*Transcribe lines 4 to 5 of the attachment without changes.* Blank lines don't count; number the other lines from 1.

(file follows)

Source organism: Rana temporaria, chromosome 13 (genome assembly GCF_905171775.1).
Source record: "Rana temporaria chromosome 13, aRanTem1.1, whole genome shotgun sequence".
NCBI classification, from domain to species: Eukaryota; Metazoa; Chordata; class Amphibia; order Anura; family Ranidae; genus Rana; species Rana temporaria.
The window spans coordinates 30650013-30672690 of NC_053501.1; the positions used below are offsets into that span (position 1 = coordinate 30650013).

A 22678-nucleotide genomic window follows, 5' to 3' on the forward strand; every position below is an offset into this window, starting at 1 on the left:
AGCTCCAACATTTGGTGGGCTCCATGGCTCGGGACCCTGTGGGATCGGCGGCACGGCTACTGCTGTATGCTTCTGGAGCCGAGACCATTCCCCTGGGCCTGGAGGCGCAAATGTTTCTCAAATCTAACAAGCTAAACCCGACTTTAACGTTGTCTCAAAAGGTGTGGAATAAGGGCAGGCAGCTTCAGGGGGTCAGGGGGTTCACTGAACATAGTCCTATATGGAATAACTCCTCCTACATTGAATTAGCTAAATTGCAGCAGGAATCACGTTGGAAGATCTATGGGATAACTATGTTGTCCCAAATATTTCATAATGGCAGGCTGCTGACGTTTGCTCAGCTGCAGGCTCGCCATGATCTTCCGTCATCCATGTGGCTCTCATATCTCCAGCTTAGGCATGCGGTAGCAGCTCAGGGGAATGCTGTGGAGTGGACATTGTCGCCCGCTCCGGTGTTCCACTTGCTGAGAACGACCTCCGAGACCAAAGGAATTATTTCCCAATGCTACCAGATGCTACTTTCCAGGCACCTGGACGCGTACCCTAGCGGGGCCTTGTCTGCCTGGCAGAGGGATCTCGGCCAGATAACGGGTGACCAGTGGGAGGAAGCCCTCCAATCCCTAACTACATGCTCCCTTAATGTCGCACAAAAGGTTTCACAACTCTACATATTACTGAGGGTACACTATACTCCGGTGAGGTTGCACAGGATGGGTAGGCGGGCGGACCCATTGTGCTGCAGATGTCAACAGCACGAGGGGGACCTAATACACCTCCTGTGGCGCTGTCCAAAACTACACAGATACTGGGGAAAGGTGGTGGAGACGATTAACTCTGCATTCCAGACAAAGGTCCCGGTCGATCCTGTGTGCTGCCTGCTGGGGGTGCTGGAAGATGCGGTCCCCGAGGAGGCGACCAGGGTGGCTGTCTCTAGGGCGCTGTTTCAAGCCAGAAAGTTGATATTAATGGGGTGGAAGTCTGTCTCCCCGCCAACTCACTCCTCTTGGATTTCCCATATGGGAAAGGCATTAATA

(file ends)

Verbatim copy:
The window spans coordinates 30650013-30672690 of NC_053501.1; the positions used below are offsets into that span (position 1 = coordinate 30650013).

A 22678-nucleotide genomic window follows, 5' to 3' on the forward strand; every position below is an offset into this window, starting at 1 on the left: